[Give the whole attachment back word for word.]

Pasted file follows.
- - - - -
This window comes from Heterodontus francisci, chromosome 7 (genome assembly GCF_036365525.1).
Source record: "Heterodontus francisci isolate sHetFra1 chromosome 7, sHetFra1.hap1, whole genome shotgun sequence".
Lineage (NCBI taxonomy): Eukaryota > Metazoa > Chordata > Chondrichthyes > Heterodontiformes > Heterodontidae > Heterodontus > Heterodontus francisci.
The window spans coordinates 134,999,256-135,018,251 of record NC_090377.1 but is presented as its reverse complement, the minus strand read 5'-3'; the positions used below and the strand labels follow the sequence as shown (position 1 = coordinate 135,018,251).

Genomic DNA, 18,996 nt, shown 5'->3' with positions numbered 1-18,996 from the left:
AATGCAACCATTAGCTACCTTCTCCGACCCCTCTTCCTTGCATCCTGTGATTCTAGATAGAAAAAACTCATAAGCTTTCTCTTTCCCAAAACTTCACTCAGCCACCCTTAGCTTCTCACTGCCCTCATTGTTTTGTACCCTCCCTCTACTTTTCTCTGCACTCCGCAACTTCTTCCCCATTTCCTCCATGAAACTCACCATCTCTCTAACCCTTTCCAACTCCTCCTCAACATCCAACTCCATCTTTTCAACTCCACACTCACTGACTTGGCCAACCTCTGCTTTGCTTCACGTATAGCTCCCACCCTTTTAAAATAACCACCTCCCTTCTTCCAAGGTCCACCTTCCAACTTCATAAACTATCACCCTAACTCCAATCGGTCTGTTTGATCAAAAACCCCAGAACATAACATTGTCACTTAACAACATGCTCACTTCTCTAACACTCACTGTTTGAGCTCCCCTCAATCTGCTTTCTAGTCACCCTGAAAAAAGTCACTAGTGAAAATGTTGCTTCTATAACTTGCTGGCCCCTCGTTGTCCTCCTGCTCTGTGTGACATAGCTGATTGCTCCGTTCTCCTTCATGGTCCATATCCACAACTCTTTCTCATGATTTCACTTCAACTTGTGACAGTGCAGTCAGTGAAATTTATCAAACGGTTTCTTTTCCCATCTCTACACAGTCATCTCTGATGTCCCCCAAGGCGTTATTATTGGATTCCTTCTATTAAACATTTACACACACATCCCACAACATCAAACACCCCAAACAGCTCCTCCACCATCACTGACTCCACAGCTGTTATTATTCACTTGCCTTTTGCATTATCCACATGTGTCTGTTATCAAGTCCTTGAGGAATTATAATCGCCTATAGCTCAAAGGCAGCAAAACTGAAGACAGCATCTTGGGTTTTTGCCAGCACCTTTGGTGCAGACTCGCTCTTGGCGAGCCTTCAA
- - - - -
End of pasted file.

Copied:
This window comes from Heterodontus francisci, chromosome 7 (genome assembly GCF_036365525.1).
Source record: "Heterodontus francisci isolate sHetFra1 chromosome 7, sHetFra1.hap1, whole genome shotgun sequence".
Lineage (NCBI taxonomy): Eukaryota > Metazoa > Chordata > Chondrichthyes > Heterodontiformes > Heterodontidae > Heterodontus > Heterodontus francisci.
The window spans coordinates 134,999,256-135,018,251 of record NC_090377.1 but is presented as its reverse complement, the minus strand read 5'-3'; the positions used below and the strand labels follow the sequence as shown (position 1 = coordinate 135,018,251).

Genomic DNA, 18,996 nt, shown 5'->3' with positions numbered 1-18,996 from the left:
AATGCAACCATTAGCTACCTTCTCCGACCCCTCTTCCTTGCATCCTGTGATTCTAGATAGAAAAAACTCATAAGCTTTCTCTTTCCCAAAACTTCACTCAGCCACCCTTAGCTTCTCACTGCCCTCATTGTTTTGTACCCTCCCTCTACTTTTCTCTGCACTCCGCAACTTCTTCCCCATTTCCTCCATGAAACTCACCATCTCTCTAACCCTTTCCAACTCCTCCTCAACATCCAACTCCATCTTTTCAACTCCACACTCACTGACTTGGCCAACCTCTGCTTTGCTTCACGTATAGCTCCCACCCTTTTAAAATAACCACCTCCCTTCTTCCAAGGTCCACCTTCCAACTTCATAAACTATCACCCTAACTCCAATCGGTCTGTTTGATCAAAAACCCCAGAACATAACATTGTCACTTAACAACATGCTCACTTCTCTAACACTCACTGTTTGAGCTCCCCTCAATCTGCTTTCTAGTCACCCTGAAAAAAGTCACTAGTGAAAATGTTGCTTCTATAACTTGCTGGCCCCTCGTTGTCCTCCTGCTCTGTGTGACATAGCTGATTGCTCCGTTCTCCTTCATGGTCCATATCCACAACTCTTTCTCATGATTTCACTTCAACTTGTGACAGTGCAGTCAGTGAAATTTATCAAACGGTTTCTTTTCCCATCTCTACACAGTCATCTCTGATGTCCCCCAAGGCGTTATTATTGGATTCCTTCTATTAAACATTTACACACACATCCCACAACATCAAACACCCCAAACAGCTCCTCCACCATCACTGACTCCACAGCTGTTATTATTCACTTGCCTTTTGCATTATCCACATGTGTCTGTTATCAAGTCCTTGAGGAATTATAATCGCCTATAGCTCAAAGGCAGCAAAACTGAAGACAGCATCTTGGGTTTTTGCCAGCACCTTTGGTGCAGACTCGCTCTTGGCGAGCCTTCAA